By Eric Peterson | Mar 26, 2020
New York, New York
Fast-acting technology for cannabis edible
"First of all, I've used cannabis all my life," says Silver. "For some reason, I'm like Rain Man with weed, and I've always have been. I've always been overly committed to it at the expense of all other things."
He's also committed to helping "little old ladies," he adds. "Old women have a lot of problems. They're old and alone, and doctors tend to just dish out medicine to them."
It follows that Silver started researching fast-acting delivery systems for edibles largely to help share the benefits of cannabis with senior women about seven years ago. Cannabis is "much more beneficial than a cocktail every night, or two, or three," he says. The big hurdle is "getting through the stigma of it."
In 2013, Silver asked contacts in the cannabis industry, "What's the biggest problem in cannabis? Every single one of them said, 'A controlled-dose edible.' That sounds right up my alley. Let me go figure that out."
Silver leveraged his culinary background as chef/owner of Bubby's in New York to start experimenting with cannabis-infused brownies. Following several years of R&D and a series of "cowboy partnerships," Silver's breakthrough came in the form of a novel delivery mechanism that works in concert with an innovative emulsification technique. "We really have an interesting technology," says Silver. "We have two patents about to issue, and like 17 other patents filed."
Azuca uses an acronym, TiME: thermodynamic individual molecular encapsulation. Instead of a 30 minutes or an hour, onset takes place in about five to 15 minutes after consuming the edible. "Azuca's mechanism replaces standard emulsification," says Silver. "It replaces nanolipid emulsification with a thermodynamic process."
Azuca has a CBD brand and is working with Mayflower Medicinals on THC products in Massachusetts. Moving forward, the business model hinges on licensing. "Mostly, our play is to help other brands make better products," explains Silver. "It's like an Intel Inside type of thing."
The first licensing deal in the West is with Wana Brands of Boulder, Colorado, for exclusive use of TiME technology in gummies. The company's new line of Wana Quick Fast-Acting Gummies includes three different SKUs.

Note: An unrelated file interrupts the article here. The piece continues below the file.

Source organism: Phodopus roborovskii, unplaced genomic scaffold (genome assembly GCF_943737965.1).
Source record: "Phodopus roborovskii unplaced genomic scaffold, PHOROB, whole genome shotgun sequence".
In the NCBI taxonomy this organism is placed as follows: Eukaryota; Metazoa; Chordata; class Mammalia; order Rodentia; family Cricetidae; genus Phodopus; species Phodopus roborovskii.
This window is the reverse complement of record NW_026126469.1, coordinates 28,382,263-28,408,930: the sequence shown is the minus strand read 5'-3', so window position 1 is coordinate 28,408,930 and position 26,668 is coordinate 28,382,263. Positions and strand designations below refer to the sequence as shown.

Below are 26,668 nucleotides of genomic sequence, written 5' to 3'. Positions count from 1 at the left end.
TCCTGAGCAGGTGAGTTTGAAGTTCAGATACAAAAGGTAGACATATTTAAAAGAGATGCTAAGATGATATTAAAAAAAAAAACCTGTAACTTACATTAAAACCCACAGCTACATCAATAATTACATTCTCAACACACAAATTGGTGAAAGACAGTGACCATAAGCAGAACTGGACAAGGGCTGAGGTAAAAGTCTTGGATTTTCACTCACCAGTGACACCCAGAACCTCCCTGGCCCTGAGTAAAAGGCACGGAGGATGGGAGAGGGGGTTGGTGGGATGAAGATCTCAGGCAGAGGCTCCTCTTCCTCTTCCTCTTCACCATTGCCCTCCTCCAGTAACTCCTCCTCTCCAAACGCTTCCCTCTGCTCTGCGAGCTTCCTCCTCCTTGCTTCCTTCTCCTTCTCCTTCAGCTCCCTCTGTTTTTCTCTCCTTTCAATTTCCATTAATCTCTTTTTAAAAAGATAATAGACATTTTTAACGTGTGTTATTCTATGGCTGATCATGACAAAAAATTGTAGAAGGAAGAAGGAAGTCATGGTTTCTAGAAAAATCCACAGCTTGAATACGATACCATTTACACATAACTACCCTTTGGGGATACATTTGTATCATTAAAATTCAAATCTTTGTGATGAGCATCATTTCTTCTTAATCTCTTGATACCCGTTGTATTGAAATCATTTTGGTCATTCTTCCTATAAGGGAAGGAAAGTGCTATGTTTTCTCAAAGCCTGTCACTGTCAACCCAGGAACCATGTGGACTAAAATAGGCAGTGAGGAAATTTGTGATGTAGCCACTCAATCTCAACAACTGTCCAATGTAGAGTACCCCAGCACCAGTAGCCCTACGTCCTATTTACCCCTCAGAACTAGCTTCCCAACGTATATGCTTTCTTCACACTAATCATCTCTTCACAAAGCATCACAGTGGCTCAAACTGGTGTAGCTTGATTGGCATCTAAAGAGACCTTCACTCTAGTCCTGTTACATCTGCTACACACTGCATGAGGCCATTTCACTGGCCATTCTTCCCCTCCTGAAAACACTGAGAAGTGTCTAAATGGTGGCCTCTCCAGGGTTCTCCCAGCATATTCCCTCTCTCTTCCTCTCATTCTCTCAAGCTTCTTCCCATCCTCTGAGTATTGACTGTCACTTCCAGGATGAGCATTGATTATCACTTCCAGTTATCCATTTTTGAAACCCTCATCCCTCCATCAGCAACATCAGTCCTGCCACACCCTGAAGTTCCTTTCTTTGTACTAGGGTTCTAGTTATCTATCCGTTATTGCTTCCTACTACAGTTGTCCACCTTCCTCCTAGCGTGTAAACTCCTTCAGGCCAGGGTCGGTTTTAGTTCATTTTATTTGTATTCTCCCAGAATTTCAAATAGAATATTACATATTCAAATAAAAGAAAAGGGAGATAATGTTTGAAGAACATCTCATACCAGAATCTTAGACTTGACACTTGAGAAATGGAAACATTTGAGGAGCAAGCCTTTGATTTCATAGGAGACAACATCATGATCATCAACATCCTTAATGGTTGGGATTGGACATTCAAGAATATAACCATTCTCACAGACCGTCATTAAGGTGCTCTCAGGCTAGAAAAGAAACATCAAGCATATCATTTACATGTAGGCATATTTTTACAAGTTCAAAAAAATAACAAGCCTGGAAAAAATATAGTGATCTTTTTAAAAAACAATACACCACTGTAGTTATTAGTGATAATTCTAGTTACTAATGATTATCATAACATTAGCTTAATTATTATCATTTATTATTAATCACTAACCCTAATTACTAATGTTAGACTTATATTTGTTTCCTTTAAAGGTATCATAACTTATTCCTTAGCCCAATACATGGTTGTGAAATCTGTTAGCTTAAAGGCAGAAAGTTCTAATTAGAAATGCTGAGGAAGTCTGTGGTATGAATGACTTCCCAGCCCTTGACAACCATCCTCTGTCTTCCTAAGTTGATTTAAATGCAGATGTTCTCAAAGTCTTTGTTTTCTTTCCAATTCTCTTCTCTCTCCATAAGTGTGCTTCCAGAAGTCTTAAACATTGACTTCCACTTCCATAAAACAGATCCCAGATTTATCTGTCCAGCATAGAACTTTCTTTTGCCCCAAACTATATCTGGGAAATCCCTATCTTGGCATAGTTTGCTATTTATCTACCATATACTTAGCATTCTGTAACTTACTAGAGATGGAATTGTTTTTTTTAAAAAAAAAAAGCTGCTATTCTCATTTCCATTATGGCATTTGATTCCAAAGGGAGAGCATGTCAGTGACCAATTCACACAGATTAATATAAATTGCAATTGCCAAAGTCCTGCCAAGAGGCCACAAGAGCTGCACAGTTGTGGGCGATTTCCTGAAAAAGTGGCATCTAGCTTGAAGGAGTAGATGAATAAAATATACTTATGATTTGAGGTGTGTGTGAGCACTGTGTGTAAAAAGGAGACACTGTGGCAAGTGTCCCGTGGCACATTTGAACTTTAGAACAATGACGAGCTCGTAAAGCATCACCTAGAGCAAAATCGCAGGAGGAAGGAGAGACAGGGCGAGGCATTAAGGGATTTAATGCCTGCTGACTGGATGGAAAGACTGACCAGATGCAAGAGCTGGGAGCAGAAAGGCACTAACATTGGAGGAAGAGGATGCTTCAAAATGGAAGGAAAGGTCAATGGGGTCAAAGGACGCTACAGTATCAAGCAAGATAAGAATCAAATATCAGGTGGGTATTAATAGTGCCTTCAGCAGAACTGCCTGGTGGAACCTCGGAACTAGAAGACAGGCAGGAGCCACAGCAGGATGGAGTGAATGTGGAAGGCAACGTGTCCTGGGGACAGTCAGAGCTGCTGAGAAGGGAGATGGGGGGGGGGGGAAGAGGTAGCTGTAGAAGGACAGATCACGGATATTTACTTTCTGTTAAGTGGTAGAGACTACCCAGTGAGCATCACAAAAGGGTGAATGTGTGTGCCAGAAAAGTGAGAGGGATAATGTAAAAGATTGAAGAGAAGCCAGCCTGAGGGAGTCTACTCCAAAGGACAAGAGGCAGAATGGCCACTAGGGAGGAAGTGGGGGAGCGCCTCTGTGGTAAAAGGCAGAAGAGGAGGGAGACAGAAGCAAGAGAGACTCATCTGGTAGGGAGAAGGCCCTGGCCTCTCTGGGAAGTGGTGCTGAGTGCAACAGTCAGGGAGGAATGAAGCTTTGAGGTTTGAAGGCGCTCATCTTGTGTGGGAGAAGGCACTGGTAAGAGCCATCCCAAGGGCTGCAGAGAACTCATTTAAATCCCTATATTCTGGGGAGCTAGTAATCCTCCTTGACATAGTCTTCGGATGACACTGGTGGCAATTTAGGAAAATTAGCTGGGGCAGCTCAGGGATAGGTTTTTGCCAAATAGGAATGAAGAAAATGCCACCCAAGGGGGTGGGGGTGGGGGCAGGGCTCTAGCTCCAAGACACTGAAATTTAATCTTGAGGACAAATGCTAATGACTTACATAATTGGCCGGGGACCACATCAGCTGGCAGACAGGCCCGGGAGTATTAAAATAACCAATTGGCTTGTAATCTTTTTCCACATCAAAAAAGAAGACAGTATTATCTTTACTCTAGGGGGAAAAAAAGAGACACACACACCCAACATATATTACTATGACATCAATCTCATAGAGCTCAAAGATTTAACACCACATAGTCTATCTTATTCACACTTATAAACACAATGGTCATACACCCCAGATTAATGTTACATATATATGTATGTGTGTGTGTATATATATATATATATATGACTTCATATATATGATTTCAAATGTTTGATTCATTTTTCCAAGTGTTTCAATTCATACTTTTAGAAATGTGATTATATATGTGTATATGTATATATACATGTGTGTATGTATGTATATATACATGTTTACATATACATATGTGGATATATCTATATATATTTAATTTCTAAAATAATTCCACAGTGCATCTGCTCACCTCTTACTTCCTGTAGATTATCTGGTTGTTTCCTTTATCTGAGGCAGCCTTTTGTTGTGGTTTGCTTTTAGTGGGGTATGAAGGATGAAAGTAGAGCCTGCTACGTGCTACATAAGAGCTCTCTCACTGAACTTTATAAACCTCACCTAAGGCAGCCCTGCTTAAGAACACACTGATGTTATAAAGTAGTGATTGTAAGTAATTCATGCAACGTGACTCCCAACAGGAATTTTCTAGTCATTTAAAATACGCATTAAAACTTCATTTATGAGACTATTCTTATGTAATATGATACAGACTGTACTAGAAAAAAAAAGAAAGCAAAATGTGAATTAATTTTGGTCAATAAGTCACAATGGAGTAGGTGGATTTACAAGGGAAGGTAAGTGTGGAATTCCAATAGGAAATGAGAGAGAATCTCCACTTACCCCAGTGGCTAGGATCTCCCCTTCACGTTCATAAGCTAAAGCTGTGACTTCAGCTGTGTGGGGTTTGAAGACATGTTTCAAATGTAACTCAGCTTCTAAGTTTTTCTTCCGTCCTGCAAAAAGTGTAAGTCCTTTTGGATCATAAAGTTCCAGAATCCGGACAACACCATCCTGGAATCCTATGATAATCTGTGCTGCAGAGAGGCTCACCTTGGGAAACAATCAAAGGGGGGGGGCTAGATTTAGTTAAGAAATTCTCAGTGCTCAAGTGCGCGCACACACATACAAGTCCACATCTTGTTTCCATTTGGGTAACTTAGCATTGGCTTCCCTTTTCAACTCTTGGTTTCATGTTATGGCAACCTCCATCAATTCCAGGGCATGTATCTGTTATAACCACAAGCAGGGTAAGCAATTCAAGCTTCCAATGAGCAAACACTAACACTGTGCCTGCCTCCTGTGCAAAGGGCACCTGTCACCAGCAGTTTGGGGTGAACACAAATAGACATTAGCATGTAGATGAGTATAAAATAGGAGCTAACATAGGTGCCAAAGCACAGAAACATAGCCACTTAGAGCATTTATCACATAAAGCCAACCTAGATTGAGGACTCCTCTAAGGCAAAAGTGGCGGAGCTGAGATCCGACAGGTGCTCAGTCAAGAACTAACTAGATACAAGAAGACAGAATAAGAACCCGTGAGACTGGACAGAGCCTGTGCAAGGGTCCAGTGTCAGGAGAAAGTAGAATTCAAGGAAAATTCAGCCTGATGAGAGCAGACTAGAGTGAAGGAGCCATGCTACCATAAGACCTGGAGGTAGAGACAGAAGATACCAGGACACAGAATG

"We met [Wana CEO] Nancy Whiteman a year and change ago," says Silver. "There was mutual attraction right away. They really run a legit ship, and they're straight up people -- they're not dodgy."
Other deals are in the works, he adds. "Everything takes time. It's good for people to live with this thing for a minute and then apply it to what they want to do."
Azuca's licensing model doesn't hinge on manufacturing, but the company has completed a GMP audit and is FSMA-certified in order to interface with the industry on a professionalized level. "We do operate within those ideals and are set up so our supply chain is completely traceable," says Silver.
Challenges: Standing out in a crowded field. "It's important to rise above the din of noise," says Silver. "It's a challenge." However, Wana Quicks appear to be rising above the fray, he adds. "They're not able to keep them on the shelves."
Opportunities: "The big opportunity is to help other people make better edibles, and also to make quality delivery mechanisms that taste good," says Silver.
But Silver has his sights set on more cannabis innovation. High on the list: cannabis fermentation. "All of the American weed is green," says Silver. "It's half-baked." His methods turn it yellow, like well-known Acapulco Gold. "I figured out a way to take dry buds and ferment them to make gold buds. All the chlorophyll is baked out, but a lot of different things happen. It's like the difference between a cucumber and a pickle."
Fermented cannabis maintains "260 cannabinoids and 1,100 terpenes and flavonoids," he notes, that are stripped away in typical extraction and distillation processes. "I've developed a way to take whole flower and make it an edible, bypassing extraction," says Silver. "This edible is a different cannabis experience."
Needs: "We need for our team to hold it together and stretch thin without snapping," says Silver. "Team-building is going to be fun to do."
Another, he adds, is "raising capital, but it's not the thing we are pushing on right now."
More pressing: "Azuca needs to have patience."